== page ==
By Trainee Solicitor, Franklyn Jones
If a person has died leaving a Will which includes a Trust, then it will also usually name Trustees. These will be the people responsible for managing the Trust, and they will be required to act in the best interests of those who are set to benefit from it. We explain exactly what the role of Trustee entails.
For free initial advice and guidance call our Probate Advisors on 03306069584 or contact us online and we will help you.
What are Trusts and How Do they Work?
A Trust is a legal structure that can be included when making a Will and can provide additional protection for certain assets or certain beneficiaries. The named Trustees are legally bound to manage those assets in a certain way, for the benefit of the beneficiaries of the Trust and in line with the wishes of the person who made the Will.
There are a number of situations in which a Trust might arise in a Will. A Trustee (or Trustees) could be appointed in a Will if a beneficiary is under the age of 18, or if the Will stipulates that they shall receive their inheritance at some point in the future. This could be when they reach a certain age, get married or complete a qualification, for example. In these cases the Trustee will be responsible for taking care of the inheritance until the beneficiary receives their entitlement.
If there is a 'parental receipt clause' in the Will, then the parents of a minor beneficiary may receive the entitlement on behalf of the minor, however this is at the discretion of the Executors.
A Property Trust in a Will could be used to ring-fence a person's interest in a property. This could be used to prevent their share in the property from being swallowed up by their spouse's care fees after their death, for example. A Property Trust is set up to give someone a life interest in a property, meaning they can live in or earn an income from the property, usually for the rest of their life, but it would then be inherited by specific beneficiaries named in the Will when the life interest comes to an end.
Additionally, Discretionary Trusts can be set up in a Will which appoint Trustees to manage inheritance, often on behalf of vulnerable loved ones who require assistance. The Trustees usually have absolute discretion as to how much (or what asset) to give to beneficiaries and when. Beneficiaries of Discretionary Trusts have no absolute right to the assets within the Trust and the Trustees can decide not to make any distributions at all.
It is common (but not strictly necessary) for the same person (or people) to be appointed as both Trustee and Executor in the Will. While the role of Executor is quite commonly known, not everyone fully understands why a Trustee is named in a Will or what this role entails.
Ultimately, the Trustee will be responsible for managing the Trust assets in line with the terms of the Will and in the best interests of the Trust's beneficiaries.
If a Trust is established in a Will, there will usually be at least two named Trustees. There are two key reasons for this:
Firstly it's possible that any person you name as a Trustee may become unable or unwilling to act on your behalf when the time comesThe second reason is a legal one, because if the Trust contains property as an "asset of the trust" then there is a legal requirement (in most cases) for at least two Trustees to deal with the legal ownership of the property.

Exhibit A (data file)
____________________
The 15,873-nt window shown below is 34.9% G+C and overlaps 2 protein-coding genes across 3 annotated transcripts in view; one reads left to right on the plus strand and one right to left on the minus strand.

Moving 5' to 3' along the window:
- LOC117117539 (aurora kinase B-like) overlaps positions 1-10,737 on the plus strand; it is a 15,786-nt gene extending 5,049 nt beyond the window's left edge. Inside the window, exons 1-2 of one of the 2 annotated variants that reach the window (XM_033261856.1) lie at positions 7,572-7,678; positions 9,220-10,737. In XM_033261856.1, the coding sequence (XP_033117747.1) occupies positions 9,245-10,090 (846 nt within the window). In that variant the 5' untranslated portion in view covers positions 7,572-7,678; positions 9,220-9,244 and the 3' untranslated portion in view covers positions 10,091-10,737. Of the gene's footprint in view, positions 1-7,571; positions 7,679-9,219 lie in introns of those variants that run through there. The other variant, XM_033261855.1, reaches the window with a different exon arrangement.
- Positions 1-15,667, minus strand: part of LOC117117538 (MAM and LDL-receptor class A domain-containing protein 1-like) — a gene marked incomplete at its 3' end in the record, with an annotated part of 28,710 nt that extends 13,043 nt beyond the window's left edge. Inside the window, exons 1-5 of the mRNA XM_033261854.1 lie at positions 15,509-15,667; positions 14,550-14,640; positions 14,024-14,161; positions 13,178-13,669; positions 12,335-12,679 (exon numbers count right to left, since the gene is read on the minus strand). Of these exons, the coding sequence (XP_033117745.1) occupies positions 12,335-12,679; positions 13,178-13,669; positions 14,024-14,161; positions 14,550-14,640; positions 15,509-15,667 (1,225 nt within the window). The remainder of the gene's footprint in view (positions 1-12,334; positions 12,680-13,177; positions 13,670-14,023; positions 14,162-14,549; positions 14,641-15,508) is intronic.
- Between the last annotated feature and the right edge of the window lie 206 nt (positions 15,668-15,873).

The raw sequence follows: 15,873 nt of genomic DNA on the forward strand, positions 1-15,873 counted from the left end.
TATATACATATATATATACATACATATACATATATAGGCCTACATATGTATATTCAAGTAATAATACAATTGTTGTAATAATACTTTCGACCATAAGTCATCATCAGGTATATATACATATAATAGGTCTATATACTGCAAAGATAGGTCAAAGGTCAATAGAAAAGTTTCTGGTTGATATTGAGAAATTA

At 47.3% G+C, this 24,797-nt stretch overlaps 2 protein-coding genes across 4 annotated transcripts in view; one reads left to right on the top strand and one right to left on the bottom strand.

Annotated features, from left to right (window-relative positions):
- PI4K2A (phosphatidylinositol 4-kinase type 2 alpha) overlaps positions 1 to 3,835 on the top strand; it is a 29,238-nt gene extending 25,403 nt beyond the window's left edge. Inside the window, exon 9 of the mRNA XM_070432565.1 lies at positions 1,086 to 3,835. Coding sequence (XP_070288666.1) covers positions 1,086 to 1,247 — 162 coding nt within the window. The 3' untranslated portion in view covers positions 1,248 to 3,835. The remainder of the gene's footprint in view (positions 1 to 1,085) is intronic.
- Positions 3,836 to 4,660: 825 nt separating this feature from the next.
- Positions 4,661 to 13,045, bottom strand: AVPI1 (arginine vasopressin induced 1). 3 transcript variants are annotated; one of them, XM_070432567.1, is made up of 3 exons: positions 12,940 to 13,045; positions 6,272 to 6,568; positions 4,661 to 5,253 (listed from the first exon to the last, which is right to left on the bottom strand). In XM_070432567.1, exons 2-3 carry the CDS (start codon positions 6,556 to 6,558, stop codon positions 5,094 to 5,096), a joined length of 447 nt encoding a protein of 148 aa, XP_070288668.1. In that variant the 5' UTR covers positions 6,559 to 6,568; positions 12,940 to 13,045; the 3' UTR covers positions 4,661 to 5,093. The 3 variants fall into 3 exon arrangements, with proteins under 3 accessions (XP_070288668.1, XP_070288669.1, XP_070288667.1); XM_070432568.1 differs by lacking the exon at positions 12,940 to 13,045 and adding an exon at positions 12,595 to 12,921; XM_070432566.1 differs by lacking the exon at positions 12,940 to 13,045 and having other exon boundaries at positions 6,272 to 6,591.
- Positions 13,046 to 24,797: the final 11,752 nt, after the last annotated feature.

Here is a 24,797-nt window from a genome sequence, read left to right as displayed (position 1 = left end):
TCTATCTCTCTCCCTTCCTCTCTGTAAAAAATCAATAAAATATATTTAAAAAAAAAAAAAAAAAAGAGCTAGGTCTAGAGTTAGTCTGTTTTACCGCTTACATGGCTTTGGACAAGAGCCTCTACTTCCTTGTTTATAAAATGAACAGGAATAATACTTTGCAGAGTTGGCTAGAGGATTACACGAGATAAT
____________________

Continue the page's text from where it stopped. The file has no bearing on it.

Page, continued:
What Duties and Responsibilities do Trustees Have?
Trustees have a financial responsibility to act in accordance with the terms of the trust and to act fairly towards the beneficiaries, balancing each of their interests. There is also a duty of care under the Trustee Act 2000 to "exercise such care and skill as is reasonable in the circumstances."
Their main duties are as follows:
- Act impartially – a Trustee must act in the best interests of all of the beneficiaries of the Trust.
- Act with reasonable care and skill – all Trustees are required to act with reasonable care and skill. If a Trustee is a professional person, such as a Solicitor or accountant, then a higher standard of care will be expected of them than that of a lay Trustee.
- Secure and enquire of Trust property – the Trustees must find out what assets are owned by the Trust and must make sure that such assets are kept safe. If money is owed to the Trust the Trustees may be required to recover such monies.
- Review investments – Trustees are required to formally review any investments, at least once a year and take appropriate financial advice if necessary.
- Keep records – to show that the Trust has been managed properly, the Trustees are required to keep records of what they do. The beneficiaries of the Trust normally have the right to see such documentation.
- Keep all trust documents – including accounts, title deeds, share certificates and investments documents and make these available so that beneficiaries can have sight of them if appropriate.
There are a lot of responsibilities attached to the role of Trustee. This is not just in relation to the general work the Trustees have to carry out such as keeping records or signing documents on behalf of the Trust, but also in the decisions they make and the way they balance their responsibilities between the multiple interests.
A Trustee can be held personally liable if they act inappropriately concerning the administration of the Trust. For this reason, we would always recommend professional advice and support for the Trustees who are receiving and managing Trust property as part of the Probate process.
To speak with a Co-op Probate Advisor call 03306069584 or contact us online and we will call you.